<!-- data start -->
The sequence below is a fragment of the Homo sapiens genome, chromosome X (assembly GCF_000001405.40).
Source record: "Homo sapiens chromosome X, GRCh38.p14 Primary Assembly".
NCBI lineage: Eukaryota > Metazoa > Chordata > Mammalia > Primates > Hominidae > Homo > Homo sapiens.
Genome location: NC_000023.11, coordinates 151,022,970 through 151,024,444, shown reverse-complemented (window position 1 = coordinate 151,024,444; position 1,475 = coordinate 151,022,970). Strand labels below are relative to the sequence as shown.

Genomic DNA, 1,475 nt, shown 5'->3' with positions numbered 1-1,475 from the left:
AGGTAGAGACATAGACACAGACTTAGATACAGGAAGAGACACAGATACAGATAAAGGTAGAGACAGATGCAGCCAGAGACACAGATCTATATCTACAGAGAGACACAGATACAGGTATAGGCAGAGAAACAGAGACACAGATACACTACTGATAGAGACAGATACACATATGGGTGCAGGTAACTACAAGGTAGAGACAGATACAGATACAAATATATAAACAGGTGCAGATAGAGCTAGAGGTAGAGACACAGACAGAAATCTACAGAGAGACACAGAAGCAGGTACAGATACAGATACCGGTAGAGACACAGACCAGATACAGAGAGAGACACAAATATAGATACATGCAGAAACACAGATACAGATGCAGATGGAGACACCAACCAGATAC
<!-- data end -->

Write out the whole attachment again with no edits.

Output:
The sequence below is a fragment of the Homo sapiens genome, chromosome X (assembly GCF_000001405.40).
Source record: "Homo sapiens chromosome X, GRCh38.p14 Primary Assembly".
NCBI lineage: Eukaryota > Metazoa > Chordata > Mammalia > Primates > Hominidae > Homo > Homo sapiens.
Genome location: NC_000023.11, coordinates 151,022,970 through 151,024,444, shown reverse-complemented (window position 1 = coordinate 151,024,444; position 1,475 = coordinate 151,022,970). Strand labels below are relative to the sequence as shown.

Genomic DNA, 1,475 nt, shown 5'->3' with positions numbered 1-1,475 from the left:
AGGTAGAGACATAGACACAGACTTAGATACAGGAAGAGACACAGATACAGATAAAGGTAGAGACAGATGCAGCCAGAGACACAGATCTATATCTACAGAGAGACACAGATACAGGTATAGGCAGAGAAACAGAGACACAGATACACTACTGATAGAGACAGATACACATATGGGTGCAGGTAACTACAAGGTAGAGACAGATACAGATACAAATATATAAACAGGTGCAGATAGAGCTAGAGGTAGAGACACAGACAGAAATCTACAGAGAGACACAGAAGCAGGTACAGATACAGATACCGGTAGAGACACAGACCAGATACAGAGAGAGACACAAATATAGATACATGCAGAAACACAGATACAGATGCAGATGGAGACACCAACCAGATAC